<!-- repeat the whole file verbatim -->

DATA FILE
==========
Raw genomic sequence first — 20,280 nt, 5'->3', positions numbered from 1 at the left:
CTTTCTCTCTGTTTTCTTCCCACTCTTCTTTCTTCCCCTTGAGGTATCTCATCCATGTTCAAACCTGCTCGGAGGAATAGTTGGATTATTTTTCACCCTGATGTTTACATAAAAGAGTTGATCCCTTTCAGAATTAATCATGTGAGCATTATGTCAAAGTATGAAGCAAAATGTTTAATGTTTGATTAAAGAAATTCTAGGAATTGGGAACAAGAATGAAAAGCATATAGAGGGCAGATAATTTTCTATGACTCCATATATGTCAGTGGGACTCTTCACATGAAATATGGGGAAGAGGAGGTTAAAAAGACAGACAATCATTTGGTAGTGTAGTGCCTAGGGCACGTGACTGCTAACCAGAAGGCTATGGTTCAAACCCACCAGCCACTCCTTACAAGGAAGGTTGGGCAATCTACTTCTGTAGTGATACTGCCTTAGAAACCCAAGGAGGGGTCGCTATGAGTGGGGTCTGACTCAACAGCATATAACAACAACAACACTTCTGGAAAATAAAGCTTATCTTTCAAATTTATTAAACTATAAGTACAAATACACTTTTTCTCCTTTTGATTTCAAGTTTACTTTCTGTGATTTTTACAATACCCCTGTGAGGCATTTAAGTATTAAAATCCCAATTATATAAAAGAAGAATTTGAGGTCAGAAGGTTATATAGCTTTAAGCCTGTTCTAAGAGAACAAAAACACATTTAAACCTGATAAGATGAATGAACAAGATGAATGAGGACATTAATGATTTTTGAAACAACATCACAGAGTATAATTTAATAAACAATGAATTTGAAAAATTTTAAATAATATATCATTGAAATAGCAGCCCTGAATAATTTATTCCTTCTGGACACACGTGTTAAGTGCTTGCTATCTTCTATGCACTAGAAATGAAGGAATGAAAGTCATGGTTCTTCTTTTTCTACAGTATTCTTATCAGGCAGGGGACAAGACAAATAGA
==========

Raw genomic sequence first — 20,280 nt, 5'->3', positions numbered from 1 at the left:
CTTTCTCTCTGTTTTCTTCCCACTCTTCTTTCTTCCCCTTGAGGTATCTCATCCATGTTCAAACCTGCTCGGAGGAATAGTTGGATTATTTTTCACCCTGATGTTTACATAAAAGAGTTGATCCCTTTCAGAATTAATCATGTGAGCATTATGTCAAAGTATGAAGCAAAATGTTTAATGTTTGATTAAAGAAATTCTAGGAATTGGGAACAAGAATGAAAAGCATATAGAGGGCAGATAATTTTCTATGACTCCATATATGTCAGTGGGACTCTTCACATGAAATATGGGGAAGAGGAGGTTAAAAAGACAGACAATCATTTGGTAGTGTAGTGCCTAGGGCACGTGACTGCTAACCAGAAGGCTATGGTTCAAACCCACCAGCCACTCCTTACAAGGAAGGTTGGGCAATCTACTTCTGTAGTGATACTGCCTTAGAAACCCAAGGAGGGGTCGCTATGAGTGGGGTCTGACTCAACAGCATATAACAACAACAACACTTCTGGAAAATAAAGCTTATCTTTCAAATTTATTAAACTATAAGTACAAATACACTTTTTCTCCTTTTGATTTCAAGTTTACTTTCTGTGATTTTTACAATACCCCTGTGAGGCATTTAAGTATTAAAATCCCAATTATATAAAAGAAGAATTTGAGGTCAGAAGGTTATATAGCTTTAAGCCTGTTCTAAGAGAACAAAAACACATTTAAACCTGATAAGATGAATGAACAAGATGAATGAGGACATTAATGATTTTTGAAACAACATCACAGAGTATAATTTAATAAACAATGAATTTGAAAAATTTTAAATAATATATCATTGAAATAGCAGCCCTGAATAATTTATTCCTTCTGGACACACGTGTTAAGTGCTTGCTATCTTCTATGCACTAGAAATGAAGGAATGAAAGTCATGGTTCTTCTTTTTCTACAGTATTCTTATCAGGCAGGGGACAAGACAAATAGA